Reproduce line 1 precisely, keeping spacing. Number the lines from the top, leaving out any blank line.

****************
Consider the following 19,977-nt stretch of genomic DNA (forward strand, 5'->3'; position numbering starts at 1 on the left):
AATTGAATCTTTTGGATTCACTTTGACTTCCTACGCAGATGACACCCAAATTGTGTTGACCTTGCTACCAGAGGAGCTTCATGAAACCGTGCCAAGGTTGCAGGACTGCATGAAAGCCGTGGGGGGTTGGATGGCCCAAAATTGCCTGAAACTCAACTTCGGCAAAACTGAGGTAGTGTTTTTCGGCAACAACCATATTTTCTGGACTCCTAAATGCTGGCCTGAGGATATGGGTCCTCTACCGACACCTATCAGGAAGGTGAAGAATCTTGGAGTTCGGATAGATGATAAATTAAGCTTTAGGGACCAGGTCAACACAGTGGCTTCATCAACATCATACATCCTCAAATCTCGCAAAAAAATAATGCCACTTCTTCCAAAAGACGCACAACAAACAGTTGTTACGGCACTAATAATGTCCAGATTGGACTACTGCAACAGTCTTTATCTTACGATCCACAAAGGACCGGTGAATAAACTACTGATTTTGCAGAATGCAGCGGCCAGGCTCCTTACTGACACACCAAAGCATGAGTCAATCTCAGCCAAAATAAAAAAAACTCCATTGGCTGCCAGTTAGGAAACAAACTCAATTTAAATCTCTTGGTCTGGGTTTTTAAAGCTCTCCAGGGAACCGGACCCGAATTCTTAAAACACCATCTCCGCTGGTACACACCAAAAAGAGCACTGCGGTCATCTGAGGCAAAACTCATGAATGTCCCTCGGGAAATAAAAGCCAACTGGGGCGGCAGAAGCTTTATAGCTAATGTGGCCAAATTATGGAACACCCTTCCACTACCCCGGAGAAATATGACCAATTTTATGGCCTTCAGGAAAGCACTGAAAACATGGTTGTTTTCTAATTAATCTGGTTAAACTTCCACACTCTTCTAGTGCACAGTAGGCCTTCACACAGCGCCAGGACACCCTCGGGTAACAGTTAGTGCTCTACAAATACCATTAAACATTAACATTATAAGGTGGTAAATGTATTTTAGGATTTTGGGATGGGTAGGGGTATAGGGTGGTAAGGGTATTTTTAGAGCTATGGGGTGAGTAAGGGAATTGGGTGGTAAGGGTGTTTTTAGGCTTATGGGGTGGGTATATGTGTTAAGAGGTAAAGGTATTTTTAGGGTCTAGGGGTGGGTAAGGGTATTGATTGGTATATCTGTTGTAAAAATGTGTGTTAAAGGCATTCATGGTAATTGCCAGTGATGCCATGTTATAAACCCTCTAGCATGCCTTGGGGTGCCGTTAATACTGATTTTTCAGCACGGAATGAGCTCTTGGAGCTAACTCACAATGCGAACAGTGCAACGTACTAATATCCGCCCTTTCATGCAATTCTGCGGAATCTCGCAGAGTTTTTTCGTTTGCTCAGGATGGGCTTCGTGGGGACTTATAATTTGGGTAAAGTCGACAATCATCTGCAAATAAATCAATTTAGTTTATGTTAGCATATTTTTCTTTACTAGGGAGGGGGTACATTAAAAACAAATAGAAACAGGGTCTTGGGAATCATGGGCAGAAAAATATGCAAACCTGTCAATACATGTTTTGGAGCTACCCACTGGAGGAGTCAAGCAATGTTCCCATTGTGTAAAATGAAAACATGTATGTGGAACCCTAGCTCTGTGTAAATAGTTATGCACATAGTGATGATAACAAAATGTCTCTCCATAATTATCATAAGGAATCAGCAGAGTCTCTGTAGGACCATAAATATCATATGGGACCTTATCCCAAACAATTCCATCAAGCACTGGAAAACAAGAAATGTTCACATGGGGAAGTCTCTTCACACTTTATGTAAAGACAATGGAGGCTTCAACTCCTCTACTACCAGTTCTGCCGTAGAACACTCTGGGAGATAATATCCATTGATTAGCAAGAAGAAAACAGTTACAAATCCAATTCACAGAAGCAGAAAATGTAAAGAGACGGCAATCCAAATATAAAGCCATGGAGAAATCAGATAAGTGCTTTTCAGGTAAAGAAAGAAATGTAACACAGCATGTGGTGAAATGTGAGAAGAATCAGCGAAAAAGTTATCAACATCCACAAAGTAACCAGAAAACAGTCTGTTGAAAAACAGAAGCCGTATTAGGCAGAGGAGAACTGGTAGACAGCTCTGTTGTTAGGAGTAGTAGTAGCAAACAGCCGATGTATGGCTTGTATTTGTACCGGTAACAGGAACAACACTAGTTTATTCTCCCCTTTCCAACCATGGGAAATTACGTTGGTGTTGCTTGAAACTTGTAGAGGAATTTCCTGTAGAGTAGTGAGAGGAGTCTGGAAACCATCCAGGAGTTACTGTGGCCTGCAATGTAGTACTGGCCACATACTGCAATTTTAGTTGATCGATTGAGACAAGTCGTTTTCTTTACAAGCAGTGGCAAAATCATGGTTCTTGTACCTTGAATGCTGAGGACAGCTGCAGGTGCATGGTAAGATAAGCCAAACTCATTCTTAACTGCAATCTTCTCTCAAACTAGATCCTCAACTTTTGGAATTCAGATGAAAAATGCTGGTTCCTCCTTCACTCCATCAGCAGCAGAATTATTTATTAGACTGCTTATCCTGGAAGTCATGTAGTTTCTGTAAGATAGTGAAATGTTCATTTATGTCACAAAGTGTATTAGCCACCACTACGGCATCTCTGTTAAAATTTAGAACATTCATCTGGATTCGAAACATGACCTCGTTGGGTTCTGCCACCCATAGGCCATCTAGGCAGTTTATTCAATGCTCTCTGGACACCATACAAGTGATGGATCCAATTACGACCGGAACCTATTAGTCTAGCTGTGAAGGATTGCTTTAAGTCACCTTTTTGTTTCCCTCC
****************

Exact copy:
Consider the following 19,977-nt stretch of genomic DNA (forward strand, 5'->3'; position numbering starts at 1 on the left):